Pause for thought

A dif­fer­ent kind of road trip this month, as we take the re­vised MX-5 RF to Ypres and pay our debt of grat­i­tude to those who fought in the Great War

Total MX-5 - - CONTENTS - Words: Steve Ben­nett Pho­tog­ra­phy: Paul Harmer

The WW1 bat­tle­fields of north­ern France are an easy trip across the Chan­nel in a mk4 RF, but what you find there may weigh heavy on your mind

Free­dom comes in many shapes and forms, but one of the most pow­er­ful sym­bols of both free­dom and free­dom to travel is, of course, the mo­tor car. Add an MX-5 in to the equa­tion and you’ve got free­dom, travel and fun. It’s a heady com­bi­na­tion of fac­tors that en­cap­su­lates our mod­ern world.

With­out wish­ing to get too deep and mean­ing­ful, free­dom to travel is one of the great tenets of Western so­ci­ety and one that we take com­pletely for granted.you could even say that it’s the ba­sis of any road trip. Many parts of the planet don’t en­joy such priv­i­lege and those parts that do, in­vari­ably had to fight for it at some point in their his­tory and at great cost. And with free­dom to travel, usu­ally comes the other ba­sic free­doms and rights that we barely give a se­cond thought to. Con­sider also that travel was once the pre­serve of the rich, whereas now it’s avail­able to nearly all of us.

Again, we can thank a hard won, de­vel­oped, mod­ern and (rel­a­tively) eq­ui­table so­ci­ety.

Of course it hasn’t al­ways been so, and our com­fort­able, peace­ful Western­ised life­styles have been built in the last 70 years on the back of two world wars, the first of which con­cluded 100 years ago, nearly to the day as I scrib­ble this in Novem­ber 2018. It’s hard not to look back on ei­ther event and won­der about the out­come, had one or

other side not pre­vailed. Life would have gone on, but it would, un­doubt­edly, have been very dif­fer­ent.

As a child of the ’60s, I’ve ever only known the good times and I’ll hap­pily ad­mit that be­ing a mo­tor­ing jour­nal­ist isn’t re­ally like be­ing a grown-up at all, work-wise. Again, I have the above to thank for that.with free­dom comes a free­dom of choice in all ar­eas of life. Which is why, with all this in mind and a lot to be thank­ful for, this To­tal MX-5 road trip story comes from north­ern France, the fields of Flan­ders and the beaches of Dunkirk. It’s a very dif­fer­ent kind of jour­ney, but one you won’t for­get or re­gret in a hurry.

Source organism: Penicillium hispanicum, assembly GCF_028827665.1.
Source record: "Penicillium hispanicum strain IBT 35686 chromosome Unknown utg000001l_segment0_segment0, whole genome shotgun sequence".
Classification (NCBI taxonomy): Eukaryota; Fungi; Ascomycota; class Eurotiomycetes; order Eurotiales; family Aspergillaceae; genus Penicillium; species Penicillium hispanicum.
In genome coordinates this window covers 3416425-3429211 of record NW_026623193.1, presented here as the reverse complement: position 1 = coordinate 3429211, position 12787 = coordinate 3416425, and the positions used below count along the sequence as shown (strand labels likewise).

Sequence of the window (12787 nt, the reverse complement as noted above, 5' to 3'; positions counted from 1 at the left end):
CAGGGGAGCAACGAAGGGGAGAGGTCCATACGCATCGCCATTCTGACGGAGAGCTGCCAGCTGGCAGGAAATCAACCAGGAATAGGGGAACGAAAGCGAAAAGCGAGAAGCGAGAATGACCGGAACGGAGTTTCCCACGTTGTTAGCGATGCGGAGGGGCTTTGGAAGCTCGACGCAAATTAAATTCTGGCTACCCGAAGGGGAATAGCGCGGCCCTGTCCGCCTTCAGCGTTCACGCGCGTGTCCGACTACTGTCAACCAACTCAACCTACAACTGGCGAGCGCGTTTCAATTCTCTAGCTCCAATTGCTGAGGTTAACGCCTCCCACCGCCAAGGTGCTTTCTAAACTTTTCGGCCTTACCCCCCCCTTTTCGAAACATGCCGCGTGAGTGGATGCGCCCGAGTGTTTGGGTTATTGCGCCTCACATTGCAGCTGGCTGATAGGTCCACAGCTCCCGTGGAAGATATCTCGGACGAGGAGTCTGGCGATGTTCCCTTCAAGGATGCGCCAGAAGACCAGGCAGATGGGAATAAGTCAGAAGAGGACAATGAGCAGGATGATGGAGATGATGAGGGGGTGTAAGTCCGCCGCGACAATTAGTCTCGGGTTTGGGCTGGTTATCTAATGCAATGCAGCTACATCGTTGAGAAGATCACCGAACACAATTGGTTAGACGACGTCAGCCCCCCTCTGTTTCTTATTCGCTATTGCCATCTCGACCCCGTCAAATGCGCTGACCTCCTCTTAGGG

We’re head­ing for the front­line in the new, re­vised MX-5 mk4, which in bat­tle terms has in­creased fire­power from a new 181bhp mo­tor.we tried it out for a day in the last is­sue, on the chal­leng­ing roads of north­ern Ire­land, but an ex­tended road trip and a few days fore and aft, will be far more in­for­ma­tive. Fel­low road trip­per and su­per­snap­per, A Fraser Esq isn’t avail­able for this jour­ney, but no mat­ter, be­cause blast from my past, Paul ‘Charmer’ Harmer has agreed to dust off his Ko­dak Box Brownie to doc­u­ment the trip.

It was tempt­ing to take a ferry to cross the Chan­nel and it would have been more fit­ting, too, in repli­cat­ing the jour­ney taken by troops, I guess, but we opt for the Chan­nel Tun­nel. It seems to be more sym­bolic of a united Europe post WW2, although that does seem a lit­tle ironic right now, but the least said on that di­vi­sive topic the bet­ter, I sus­pect. Not that it stops us hotly de­bat­ing the whole mat­ter for much of the jour­ney to the tun­nel en­trance.

We don’t nor­mally wel­come dank grey skies for a road trip/photo shoot, or even a dank grey car, but the combo of the leaden vista and the Ma­chine Grey

MX-5 seems per­fect on this Novem­ber day. As a nod to the pop­pies that sprang from the WW1 bat­tle­fields, I did won­der about re­quest­ing Soul Red to lift the mood, but no, it would have been in­con­gru­ous. But good­ness, it re­ally is one of those dark and dull days that main­land north­ern Europe does so well, not helped by the fact that we’re trav­el­ling on a Sun­day, which serves only to heighten the gloom.